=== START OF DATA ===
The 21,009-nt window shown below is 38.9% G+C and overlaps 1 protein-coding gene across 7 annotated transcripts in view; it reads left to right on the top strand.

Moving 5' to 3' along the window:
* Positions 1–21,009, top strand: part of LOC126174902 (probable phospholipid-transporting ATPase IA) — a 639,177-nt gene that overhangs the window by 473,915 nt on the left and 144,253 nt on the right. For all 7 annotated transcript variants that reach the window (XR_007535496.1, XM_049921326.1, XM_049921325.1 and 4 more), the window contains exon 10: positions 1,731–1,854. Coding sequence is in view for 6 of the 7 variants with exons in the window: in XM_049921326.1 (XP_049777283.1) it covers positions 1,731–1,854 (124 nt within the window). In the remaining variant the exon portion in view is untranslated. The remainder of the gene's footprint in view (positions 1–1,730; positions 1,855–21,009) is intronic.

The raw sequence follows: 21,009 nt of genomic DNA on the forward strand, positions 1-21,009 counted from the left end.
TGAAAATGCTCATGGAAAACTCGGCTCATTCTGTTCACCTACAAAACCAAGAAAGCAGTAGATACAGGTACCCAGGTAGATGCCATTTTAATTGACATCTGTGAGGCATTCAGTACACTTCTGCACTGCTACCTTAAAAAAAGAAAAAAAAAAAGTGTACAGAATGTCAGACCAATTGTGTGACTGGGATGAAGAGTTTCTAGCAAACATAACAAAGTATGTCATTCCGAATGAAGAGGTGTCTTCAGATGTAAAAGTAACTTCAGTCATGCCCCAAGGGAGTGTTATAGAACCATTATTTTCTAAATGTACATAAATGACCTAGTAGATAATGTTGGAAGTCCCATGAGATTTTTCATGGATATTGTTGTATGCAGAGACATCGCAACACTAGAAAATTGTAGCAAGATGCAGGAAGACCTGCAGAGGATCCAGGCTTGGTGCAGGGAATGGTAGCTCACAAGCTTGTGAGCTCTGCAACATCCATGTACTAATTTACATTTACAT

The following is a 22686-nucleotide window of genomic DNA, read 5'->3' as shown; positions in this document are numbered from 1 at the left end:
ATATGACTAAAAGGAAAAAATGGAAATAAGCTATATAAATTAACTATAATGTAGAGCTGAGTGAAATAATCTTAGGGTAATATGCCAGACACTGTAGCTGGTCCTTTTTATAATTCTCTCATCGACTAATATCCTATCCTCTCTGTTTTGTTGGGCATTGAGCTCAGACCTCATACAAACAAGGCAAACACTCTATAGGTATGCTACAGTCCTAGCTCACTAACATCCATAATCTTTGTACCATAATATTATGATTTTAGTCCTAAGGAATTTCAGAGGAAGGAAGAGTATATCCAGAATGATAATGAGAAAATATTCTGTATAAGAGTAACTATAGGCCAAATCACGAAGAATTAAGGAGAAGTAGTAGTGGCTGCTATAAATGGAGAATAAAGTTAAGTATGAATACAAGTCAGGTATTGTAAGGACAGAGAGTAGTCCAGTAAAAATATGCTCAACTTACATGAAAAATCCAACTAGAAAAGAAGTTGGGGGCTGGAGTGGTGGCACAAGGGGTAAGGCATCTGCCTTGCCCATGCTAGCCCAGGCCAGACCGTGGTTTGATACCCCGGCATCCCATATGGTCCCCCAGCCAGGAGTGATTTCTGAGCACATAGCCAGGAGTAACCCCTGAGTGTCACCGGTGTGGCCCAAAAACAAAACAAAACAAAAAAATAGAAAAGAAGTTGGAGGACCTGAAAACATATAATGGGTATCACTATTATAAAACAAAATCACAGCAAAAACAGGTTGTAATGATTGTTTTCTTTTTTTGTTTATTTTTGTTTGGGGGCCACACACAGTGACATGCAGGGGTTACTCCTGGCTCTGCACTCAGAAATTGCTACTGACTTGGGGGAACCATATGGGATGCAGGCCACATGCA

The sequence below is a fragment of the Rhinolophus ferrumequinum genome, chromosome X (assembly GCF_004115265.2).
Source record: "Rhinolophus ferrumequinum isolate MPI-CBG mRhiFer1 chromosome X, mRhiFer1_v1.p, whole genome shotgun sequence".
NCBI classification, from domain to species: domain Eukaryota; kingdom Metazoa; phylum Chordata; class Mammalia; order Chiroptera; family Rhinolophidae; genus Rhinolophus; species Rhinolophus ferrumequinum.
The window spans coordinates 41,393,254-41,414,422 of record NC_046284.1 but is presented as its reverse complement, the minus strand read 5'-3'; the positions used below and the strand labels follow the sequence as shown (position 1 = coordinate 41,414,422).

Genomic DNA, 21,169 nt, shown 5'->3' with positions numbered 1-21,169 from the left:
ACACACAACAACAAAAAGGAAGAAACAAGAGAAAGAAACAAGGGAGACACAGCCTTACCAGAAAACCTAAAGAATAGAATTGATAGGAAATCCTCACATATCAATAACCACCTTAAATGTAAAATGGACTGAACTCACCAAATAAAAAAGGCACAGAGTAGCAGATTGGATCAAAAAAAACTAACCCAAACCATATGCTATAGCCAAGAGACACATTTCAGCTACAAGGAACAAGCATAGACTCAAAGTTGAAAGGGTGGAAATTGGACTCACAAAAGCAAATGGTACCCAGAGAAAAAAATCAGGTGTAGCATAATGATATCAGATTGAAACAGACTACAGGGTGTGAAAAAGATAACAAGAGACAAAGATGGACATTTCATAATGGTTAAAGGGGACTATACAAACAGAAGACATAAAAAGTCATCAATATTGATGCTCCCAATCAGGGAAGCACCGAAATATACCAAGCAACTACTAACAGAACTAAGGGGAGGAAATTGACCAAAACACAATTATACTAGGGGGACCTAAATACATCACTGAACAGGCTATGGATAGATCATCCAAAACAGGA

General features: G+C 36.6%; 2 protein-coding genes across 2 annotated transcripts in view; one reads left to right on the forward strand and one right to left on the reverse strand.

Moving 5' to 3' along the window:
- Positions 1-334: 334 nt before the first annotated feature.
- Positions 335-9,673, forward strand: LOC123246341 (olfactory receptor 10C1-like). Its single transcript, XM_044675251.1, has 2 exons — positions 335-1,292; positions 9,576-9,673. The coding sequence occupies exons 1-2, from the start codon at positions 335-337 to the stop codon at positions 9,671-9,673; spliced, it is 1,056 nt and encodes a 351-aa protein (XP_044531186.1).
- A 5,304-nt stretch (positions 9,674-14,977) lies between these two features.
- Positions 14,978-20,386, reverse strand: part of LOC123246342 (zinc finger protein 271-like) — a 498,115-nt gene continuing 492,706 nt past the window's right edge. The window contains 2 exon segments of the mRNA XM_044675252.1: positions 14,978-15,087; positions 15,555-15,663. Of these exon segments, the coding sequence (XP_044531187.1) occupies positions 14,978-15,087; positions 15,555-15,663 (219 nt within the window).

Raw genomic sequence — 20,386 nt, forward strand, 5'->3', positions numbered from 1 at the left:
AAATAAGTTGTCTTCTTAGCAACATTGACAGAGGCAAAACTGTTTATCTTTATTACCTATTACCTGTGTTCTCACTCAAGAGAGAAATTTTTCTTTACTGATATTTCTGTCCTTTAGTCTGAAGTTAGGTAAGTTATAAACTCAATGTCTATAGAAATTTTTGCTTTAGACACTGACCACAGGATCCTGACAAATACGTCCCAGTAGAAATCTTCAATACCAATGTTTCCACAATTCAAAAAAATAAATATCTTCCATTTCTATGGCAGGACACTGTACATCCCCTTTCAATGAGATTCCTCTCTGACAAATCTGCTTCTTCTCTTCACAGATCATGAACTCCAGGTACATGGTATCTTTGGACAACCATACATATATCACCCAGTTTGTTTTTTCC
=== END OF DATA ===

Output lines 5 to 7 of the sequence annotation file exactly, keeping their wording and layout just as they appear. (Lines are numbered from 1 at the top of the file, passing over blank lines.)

TGAAAATGCTCATGGAAAACTCGGCTCATTCTGTTCACCTACAAAACCAAGAAAGCAGTAGATACAGGTACCCAGGTAGATGCCATTTTAATTGACATCTGTGAGGCATTCAGTACACTTCTGCACTGCTACCTTAAAAAAAGAAAAAAAAAAAGTGTACAGAATGTCAGACCAATTGTGTGACTGGGATGAAGAGTTTCTAGCAAACATAACAAAGTATGTCATTCCGAATGAAGAGGTGTCTTCAGATGTAAAAGTAACTTCAGTCATGCCCCAAGGGAGTGTTATAGAACCATTATTTTCTAAATGTACATAAATGACCTAGTAGATAATGTTGGAAGTCCCATGAGATTTTTCATGGATATTGTTGTATGCAGAGACATCGCAACACTAGAAAATTGTAGCAAGATGCAGGAAGACCTGCAGAGGATCCAGGCTTGGTGCAGGGAATGGTAGCTCACAAGCTTGTGAGCTCTGCAACATCCATGTACTAATTTACATTTACAT

The following is a 22686-nucleotide window of genomic DNA, read 5'->3' as shown; positions in this document are numbered from 1 at the left end:
ATATGACTAAAAGGAAAAAATGGAAATAAGCTATATAAATTAACTATAATGTAGAGCTGAGTGAAATAATCTTAGGGTAATATGCCAGACACTGTAGCTGGTCCTTTTTATAATTCTCTCATCGACTAATATCCTATCCTCTCTGTTTTGTTGGGCATTGAGCTCAGACCTCATACAAACAAGGCAAACACTCTATAGGTATGCTACAGTCCTAGCTCACTAACATCCATAATCTTTGTACCATAATATTATGATTTTAGTCCTAAGGAATTTCAGAGGAAGGAAGAGTATATCCAGAATGATAATGAGAAAATATTCTGTATAAGAGTAACTATAGGCCAAATCACGAAGAATTAAGGAGAAGTAGTAGTGGCTGCTATAAATGGAGAATAAAGTTAAGTATGAATACAAGTCAGGTATTGTAAGGACAGAGAGTAGTCCAGTAAAAATATGCTCAACTTACATGAAAAATCCAACTAGAAAAGAAGTTGGGGGCTGGAGTGGTGGCACAAGGGGTAAGGCATCTGCCTTGCCCATGCTAGCCCAGGCCAGACCGTGGTTTGATACCCCGGCATCCCATATGGTCCCCCAGCCAGGAGTGATTTCTGAGCACATAGCCAGGAGTAACCCCTGAGTGTCACCGGTGTGGCCCAAAAACAAAACAAAACAAAAAAATAGAAAAGAAGTTGGAGGACCTGAAAACATATAATGGGTATCACTATTATAAAACAAAATCACAGCAAAAACAGGTTGTAATGATTGTTTTCTTTTTTTGTTTATTTTTGTTTGGGGGCCACACACAGTGACATGCAGGGGTTACTCCTGGCTCTGCACTCAGAAATTGCTACTGACTTGGGGGAACCATATGGGATGCAGGCCACATGCA